Tips for driving in hot weather


Australians know that driving in hot weather is often necessary. By taking a few precautions, you can stay cool, avoid heat-related breakdowns, or in the worst case scenario, be safe if your car does breakdown.

Stay hydrated: Drive with spare water, enough for all your passengers and any pets too. On a long trip this may be several litres. Avoid caffeinated drinks. They might help keep you awake, but they are also diuretics which can cause your body to lose water.

Never leave children alone in a car: Do not leave your children in the car for any period of time without adult supervision.

Service: If going on a long trip or if you haven’t had your car serviced in the last six months, you can prevent an uncomfortable breakdown by getting it looked over by a professional so you can be confident it’s in good shape. The service will check these essential maintenance items we’ve outlined below.

Battery check: Hot temperatures put additional strain on your battery. Most batteries are maintenance-free these days, but if your battery has caps check the level and top up as necessary. If you have a maintenance free wet cell, gel cell or absorbed glass mat (AGM) battery, look them over to be sure that they haven’t cracked or leaked. For all types of battery, clean any corrosion from the terminals, secure all connections and assure that the battery is firmly mounted and safe from vibration. Battery testing, as well as delivery and installation by a qualified technician, is free for NRMA Members.

Clean Windscreen: In summer, there is a longer time period that the sun stays on the horizon making it more difficult for you to see east in the morning and west in the evening. A clean windscreen or a clean visor is essential, as any dirt and scratches diffract bright light, obscuring your vision.

Emergency Kit: Be sure that you have a well-stocked emergency kit in the car. A kit should include water, non-perishable food items, jumper cables (only necessary if you have an older vehicle), a torch with extra batteries, road warning triangles and/or an emergency beacon, basic hand tools, and a first aid kit.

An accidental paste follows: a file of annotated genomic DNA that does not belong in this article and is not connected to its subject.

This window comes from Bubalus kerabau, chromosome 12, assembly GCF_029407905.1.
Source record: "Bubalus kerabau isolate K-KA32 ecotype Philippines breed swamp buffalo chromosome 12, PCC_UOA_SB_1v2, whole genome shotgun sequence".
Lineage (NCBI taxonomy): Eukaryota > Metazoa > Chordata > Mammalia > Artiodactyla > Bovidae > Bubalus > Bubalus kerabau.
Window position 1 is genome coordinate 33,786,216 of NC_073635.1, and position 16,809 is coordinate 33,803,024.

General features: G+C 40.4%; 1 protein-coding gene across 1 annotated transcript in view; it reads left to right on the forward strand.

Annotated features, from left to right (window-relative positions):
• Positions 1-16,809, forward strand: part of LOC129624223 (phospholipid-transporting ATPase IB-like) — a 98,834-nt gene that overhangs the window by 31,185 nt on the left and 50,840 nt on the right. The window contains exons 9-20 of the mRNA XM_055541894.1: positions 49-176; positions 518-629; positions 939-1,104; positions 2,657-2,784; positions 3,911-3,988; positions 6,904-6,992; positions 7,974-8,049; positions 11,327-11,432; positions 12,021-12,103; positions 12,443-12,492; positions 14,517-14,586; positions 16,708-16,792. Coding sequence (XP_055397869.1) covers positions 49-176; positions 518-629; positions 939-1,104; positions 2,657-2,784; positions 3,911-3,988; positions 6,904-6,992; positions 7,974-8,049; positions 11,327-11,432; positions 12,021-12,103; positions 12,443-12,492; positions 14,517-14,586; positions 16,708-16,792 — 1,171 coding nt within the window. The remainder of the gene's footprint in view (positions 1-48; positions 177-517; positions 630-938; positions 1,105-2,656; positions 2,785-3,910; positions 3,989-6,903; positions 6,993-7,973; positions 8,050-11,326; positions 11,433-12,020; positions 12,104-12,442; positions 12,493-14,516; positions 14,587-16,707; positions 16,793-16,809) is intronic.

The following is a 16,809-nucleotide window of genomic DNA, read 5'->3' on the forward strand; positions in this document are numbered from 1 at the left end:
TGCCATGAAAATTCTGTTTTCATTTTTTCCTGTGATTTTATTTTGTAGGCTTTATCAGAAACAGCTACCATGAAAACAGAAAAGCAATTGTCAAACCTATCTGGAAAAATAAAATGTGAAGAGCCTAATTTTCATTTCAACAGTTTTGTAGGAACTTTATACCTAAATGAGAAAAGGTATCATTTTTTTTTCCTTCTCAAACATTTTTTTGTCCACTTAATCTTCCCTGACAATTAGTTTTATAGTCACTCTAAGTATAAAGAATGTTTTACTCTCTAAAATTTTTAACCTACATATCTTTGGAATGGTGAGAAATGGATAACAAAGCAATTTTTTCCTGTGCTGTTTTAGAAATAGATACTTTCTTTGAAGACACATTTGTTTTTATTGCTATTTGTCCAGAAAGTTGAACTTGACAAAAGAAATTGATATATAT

Plan Ahead: Make sure that your mobile phone is fully-charged (or bring a charger you can plug into the vehicle) and that you have some cash in your wallet for emergencies.

Monitor your Fuel Guage: Don’t let your fuel tank go to empty before filling up. This is fairly obvious but assumes greater importance when the weather is extremely hot. You can keep track of fuel stations near you and their prices by using the my nrma app.

Coolant System: The coolant in your radiator should be replaced on a periodic basis – check your owner’s manual for details. In between, check the level of fluid in your cooling system by looking for the plastic overflow tank under your hood. The easiest way is to check the plastic reserve tank that’s connected to the cooling system. On the side of the reservoir will be a low and high mark and the coolant level should be between the two marks. It’s always good practice to check the coolant level on the radiator via the radiator cap, with one important proviso – this should always be done when the engine is cold. Removing the cap when the engine is hot can cause coolant to spray out under pressure, seriously scalding you. If the level is low you can add coolant, again checking the owner’s handbook for the correct recommendation.

Protect Yourself: Wear and bring extra sunscreen, and a hat in case you have to spend time outside the car.

Engine and Oil and Other Fluid Levels: Hot weather driving puts heavy demand on all of your engine’s components, not just your cooling system. Check your engine oil, transmission fluid, power steering fluid and brake fluid to make sure that they’re all at the recommended levels.

Air Con: If your car air conditioning isn’t working as well as it has in the past, take it to a certified technician and have it serviced. Have them replace the cabin air filter, if it hasn’t been done within the past six months.

Tyres: Make sure that your tyres are properly inflated before you head out for a drive. Under-inflated tyres flex more, which causes heat buildup. If conditions are already hot, under-inflated tires are even more likely to fail. Don’t forget the spare, if your car has one, and check you have the jack and tools to change a wheel. Check the tyres’ tread depth while you’re at it, and if they are close to the wear limiters, consider replacing.

Did we miss any other tips? How do you prepare for driving in hot weather?

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